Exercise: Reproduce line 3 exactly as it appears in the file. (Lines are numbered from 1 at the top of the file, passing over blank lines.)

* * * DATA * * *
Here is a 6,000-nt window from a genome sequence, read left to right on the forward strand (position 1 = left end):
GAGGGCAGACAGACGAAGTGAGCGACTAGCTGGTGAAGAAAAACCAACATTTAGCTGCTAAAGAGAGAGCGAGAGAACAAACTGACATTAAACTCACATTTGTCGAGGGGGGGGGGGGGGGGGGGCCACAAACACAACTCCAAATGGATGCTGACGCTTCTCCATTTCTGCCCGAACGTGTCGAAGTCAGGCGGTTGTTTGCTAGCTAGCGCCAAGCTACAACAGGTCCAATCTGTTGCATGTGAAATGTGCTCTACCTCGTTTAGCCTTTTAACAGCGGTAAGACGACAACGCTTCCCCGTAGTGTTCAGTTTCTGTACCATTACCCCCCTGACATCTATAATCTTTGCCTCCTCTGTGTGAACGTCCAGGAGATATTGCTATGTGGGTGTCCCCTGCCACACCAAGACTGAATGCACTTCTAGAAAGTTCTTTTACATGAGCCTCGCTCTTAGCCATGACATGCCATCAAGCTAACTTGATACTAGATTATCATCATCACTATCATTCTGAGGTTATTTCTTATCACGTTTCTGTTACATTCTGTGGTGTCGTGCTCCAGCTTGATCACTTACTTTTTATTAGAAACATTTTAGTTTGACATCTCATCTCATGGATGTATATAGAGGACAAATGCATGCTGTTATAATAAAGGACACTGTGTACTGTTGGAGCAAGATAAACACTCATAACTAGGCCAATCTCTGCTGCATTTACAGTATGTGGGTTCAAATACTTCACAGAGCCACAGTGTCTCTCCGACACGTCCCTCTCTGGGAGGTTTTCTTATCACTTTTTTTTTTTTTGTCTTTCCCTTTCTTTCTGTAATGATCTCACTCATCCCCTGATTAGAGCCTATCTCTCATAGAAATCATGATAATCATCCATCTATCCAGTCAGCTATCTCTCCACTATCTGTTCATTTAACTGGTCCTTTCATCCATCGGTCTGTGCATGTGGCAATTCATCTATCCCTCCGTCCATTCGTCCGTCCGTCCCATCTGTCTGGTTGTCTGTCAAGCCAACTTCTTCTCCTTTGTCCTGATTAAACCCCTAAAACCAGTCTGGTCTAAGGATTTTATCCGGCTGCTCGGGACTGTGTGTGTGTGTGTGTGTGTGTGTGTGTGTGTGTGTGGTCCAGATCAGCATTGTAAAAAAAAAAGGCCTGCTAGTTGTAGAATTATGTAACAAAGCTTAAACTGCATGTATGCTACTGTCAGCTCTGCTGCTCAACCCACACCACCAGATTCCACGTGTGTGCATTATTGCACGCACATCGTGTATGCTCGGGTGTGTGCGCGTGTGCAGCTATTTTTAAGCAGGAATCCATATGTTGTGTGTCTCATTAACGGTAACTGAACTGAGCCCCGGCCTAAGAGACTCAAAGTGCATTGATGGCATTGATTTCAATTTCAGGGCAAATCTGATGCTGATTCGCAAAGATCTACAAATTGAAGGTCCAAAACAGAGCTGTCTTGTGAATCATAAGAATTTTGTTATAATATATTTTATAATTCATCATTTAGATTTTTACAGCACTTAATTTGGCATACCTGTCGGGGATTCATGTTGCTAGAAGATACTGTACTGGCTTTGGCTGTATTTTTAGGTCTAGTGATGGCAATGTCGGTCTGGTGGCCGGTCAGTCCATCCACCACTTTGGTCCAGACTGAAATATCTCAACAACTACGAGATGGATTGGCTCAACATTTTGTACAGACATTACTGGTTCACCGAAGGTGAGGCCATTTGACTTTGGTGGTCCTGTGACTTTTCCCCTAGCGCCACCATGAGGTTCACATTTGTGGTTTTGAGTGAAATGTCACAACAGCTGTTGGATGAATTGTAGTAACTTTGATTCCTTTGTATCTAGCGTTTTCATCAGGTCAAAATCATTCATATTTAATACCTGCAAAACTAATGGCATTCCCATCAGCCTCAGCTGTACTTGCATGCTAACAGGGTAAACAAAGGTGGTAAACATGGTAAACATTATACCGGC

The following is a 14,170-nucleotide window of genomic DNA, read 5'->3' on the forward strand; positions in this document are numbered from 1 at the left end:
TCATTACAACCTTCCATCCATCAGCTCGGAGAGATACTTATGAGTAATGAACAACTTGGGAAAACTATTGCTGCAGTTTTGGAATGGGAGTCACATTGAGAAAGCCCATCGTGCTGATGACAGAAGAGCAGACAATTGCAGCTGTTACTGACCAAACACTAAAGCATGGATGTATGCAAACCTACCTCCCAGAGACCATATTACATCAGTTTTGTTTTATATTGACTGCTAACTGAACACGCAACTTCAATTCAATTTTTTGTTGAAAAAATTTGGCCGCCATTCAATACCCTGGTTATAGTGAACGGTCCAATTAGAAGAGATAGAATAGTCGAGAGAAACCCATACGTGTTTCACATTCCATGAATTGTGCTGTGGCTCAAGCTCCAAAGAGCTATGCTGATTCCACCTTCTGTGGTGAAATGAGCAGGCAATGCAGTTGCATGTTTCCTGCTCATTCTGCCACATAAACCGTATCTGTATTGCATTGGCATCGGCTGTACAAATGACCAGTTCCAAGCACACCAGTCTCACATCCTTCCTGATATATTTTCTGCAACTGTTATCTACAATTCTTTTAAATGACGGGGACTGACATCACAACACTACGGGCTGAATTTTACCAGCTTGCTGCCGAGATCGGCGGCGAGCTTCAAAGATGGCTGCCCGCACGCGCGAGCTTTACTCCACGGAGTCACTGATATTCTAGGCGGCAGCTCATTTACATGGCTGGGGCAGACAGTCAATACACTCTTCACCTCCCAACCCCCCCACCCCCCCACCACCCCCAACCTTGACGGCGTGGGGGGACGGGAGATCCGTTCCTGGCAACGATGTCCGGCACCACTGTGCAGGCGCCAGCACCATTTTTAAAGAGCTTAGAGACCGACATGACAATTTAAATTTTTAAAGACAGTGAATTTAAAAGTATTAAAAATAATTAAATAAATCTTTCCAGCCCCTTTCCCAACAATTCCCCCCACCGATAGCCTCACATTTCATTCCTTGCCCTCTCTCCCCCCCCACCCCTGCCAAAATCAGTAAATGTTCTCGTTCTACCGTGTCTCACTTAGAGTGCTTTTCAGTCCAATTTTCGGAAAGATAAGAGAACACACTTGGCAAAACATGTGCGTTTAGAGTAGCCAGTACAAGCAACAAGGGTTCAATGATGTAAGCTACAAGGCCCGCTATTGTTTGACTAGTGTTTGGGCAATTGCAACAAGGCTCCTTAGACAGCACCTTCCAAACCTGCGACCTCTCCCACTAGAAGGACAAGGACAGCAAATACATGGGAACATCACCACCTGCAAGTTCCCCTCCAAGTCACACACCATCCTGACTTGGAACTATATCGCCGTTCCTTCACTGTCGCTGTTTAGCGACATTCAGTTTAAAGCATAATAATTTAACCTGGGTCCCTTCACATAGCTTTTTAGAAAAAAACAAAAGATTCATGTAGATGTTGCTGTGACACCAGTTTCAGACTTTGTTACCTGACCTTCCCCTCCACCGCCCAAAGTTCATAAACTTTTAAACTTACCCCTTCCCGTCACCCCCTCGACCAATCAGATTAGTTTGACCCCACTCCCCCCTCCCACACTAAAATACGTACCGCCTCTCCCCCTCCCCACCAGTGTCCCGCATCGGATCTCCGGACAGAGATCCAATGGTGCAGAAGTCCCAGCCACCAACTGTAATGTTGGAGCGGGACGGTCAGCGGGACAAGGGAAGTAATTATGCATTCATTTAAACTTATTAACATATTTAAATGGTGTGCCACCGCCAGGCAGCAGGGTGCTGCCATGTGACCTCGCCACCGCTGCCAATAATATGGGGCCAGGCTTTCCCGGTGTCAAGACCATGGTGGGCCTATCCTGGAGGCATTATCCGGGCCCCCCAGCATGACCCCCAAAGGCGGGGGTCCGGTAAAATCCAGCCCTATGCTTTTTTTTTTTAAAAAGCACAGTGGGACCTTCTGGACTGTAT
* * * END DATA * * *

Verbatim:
The following is a 14,170-nucleotide window of genomic DNA, read 5'->3' on the forward strand; positions in this document are numbered from 1 at the left end: